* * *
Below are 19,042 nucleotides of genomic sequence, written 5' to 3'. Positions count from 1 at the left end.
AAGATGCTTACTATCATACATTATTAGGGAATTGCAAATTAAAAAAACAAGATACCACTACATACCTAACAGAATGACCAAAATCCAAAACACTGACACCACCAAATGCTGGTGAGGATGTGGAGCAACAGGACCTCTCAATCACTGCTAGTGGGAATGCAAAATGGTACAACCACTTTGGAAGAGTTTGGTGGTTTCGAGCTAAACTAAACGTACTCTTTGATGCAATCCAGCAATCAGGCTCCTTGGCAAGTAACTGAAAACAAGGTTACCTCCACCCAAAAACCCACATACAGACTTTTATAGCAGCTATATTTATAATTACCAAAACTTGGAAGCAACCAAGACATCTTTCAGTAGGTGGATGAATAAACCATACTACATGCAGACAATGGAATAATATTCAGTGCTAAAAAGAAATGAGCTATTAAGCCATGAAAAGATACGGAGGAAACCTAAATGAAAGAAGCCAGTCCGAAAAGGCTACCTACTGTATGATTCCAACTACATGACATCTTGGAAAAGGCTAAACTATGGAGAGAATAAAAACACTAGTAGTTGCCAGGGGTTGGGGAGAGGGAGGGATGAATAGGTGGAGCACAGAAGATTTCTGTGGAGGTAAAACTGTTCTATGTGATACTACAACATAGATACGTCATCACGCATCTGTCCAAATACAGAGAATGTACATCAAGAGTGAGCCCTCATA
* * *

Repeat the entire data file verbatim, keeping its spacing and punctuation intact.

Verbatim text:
Below are 19,042 nucleotides of genomic sequence, written 5' to 3'. Positions count from 1 at the left end.
AAGATGCTTACTATCATACATTATTAGGGAATTGCAAATTAAAAAAACAAGATACCACTACATACCTAACAGAATGACCAAAATCCAAAACACTGACACCACCAAATGCTGGTGAGGATGTGGAGCAACAGGACCTCTCAATCACTGCTAGTGGGAATGCAAAATGGTACAACCACTTTGGAAGAGTTTGGTGGTTTCGAGCTAAACTAAACGTACTCTTTGATGCAATCCAGCAATCAGGCTCCTTGGCAAGTAACTGAAAACAAGGTTACCTCCACCCAAAAACCCACATACAGACTTTTATAGCAGCTATATTTATAATTACCAAAACTTGGAAGCAACCAAGACATCTTTCAGTAGGTGGATGAATAAACCATACTACATGCAGACAATGGAATAATATTCAGTGCTAAAAAGAAATGAGCTATTAAGCCATGAAAAGATACGGAGGAAACCTAAATGAAAGAAGCCAGTCCGAAAAGGCTACCTACTGTATGATTCCAACTACATGACATCTTGGAAAAGGCTAAACTATGGAGAGAATAAAAACACTAGTAGTTGCCAGGGGTTGGGGAGAGGGAGGGATGAATAGGTGGAGCACAGAAGATTTCTGTGGAGGTAAAACTGTTCTATGTGATACTACAACATAGATACGTCATCACGCATCTGTCCAAATACAGAGAATGTACATCAAGAGTGAGCCCTCATA